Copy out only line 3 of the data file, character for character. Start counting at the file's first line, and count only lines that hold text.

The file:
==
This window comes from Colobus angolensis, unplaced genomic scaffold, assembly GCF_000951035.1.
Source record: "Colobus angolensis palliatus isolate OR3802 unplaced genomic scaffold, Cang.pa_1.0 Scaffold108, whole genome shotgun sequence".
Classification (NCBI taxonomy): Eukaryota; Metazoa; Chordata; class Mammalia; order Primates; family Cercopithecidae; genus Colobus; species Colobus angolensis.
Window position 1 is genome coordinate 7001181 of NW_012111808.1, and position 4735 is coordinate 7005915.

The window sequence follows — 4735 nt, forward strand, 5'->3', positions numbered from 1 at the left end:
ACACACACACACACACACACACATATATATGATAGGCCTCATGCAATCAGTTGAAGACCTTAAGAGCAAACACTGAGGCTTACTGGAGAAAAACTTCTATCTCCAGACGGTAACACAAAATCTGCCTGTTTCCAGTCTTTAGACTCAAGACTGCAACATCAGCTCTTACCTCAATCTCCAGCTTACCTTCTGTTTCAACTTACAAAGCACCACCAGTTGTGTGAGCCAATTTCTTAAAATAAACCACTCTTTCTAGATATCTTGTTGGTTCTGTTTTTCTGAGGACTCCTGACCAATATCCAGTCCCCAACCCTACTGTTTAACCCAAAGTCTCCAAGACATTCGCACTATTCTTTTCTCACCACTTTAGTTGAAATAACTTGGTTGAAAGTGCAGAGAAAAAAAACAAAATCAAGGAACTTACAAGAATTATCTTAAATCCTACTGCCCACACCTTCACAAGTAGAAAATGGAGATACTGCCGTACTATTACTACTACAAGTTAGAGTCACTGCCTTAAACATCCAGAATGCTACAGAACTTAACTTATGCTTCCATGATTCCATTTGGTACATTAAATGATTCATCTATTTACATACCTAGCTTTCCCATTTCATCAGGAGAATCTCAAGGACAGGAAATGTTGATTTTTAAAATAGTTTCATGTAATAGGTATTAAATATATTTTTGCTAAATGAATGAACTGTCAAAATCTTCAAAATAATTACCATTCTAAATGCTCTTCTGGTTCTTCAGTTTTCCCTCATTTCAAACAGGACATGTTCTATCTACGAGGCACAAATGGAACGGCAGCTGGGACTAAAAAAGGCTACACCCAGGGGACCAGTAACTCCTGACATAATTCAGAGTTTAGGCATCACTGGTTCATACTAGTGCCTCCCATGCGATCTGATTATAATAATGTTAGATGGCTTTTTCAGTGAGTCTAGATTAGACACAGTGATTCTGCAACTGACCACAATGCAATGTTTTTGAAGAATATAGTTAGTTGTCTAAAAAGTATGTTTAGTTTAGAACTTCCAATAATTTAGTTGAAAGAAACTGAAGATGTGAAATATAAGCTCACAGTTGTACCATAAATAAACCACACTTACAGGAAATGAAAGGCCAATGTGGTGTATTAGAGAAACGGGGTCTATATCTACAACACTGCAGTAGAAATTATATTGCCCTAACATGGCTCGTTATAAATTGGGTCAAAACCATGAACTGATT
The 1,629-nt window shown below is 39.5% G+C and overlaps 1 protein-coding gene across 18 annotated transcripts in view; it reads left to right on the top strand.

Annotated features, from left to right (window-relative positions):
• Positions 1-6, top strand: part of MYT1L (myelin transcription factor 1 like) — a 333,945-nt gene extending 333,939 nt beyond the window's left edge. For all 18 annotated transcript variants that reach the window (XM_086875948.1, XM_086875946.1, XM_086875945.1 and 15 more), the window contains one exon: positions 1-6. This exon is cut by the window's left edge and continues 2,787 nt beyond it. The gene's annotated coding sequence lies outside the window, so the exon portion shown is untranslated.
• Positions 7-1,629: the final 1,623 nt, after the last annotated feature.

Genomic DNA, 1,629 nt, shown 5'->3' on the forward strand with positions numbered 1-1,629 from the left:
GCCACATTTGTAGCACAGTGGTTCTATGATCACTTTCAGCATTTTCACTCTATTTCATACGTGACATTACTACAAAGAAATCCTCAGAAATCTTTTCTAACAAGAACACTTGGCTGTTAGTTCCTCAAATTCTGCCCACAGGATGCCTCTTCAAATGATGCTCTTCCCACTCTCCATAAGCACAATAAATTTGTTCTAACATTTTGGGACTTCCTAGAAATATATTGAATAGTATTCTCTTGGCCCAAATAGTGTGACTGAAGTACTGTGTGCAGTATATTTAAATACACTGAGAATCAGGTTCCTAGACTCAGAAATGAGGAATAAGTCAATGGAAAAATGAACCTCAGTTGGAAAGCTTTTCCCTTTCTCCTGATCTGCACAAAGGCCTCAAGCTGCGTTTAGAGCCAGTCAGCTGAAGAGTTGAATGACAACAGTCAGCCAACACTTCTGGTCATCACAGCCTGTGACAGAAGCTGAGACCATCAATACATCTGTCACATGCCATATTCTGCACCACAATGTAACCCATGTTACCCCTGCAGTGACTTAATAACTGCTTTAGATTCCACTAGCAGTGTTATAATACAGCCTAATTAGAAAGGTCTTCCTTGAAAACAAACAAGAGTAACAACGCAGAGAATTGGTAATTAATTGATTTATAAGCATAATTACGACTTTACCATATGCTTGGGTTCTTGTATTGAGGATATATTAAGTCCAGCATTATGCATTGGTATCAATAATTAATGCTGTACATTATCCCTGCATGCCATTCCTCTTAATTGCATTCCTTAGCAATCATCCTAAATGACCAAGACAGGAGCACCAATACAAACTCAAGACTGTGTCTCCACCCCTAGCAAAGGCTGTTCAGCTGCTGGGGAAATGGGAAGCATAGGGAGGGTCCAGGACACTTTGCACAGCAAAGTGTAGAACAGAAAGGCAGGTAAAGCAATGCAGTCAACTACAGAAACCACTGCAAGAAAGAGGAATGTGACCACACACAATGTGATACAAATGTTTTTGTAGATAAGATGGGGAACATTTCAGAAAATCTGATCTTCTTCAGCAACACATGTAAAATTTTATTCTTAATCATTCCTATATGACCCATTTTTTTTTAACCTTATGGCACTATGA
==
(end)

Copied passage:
Classification (NCBI taxonomy): Eukaryota; Metazoa; Chordata; class Mammalia; order Primates; family Cercopithecidae; genus Colobus; species Colobus angolensis.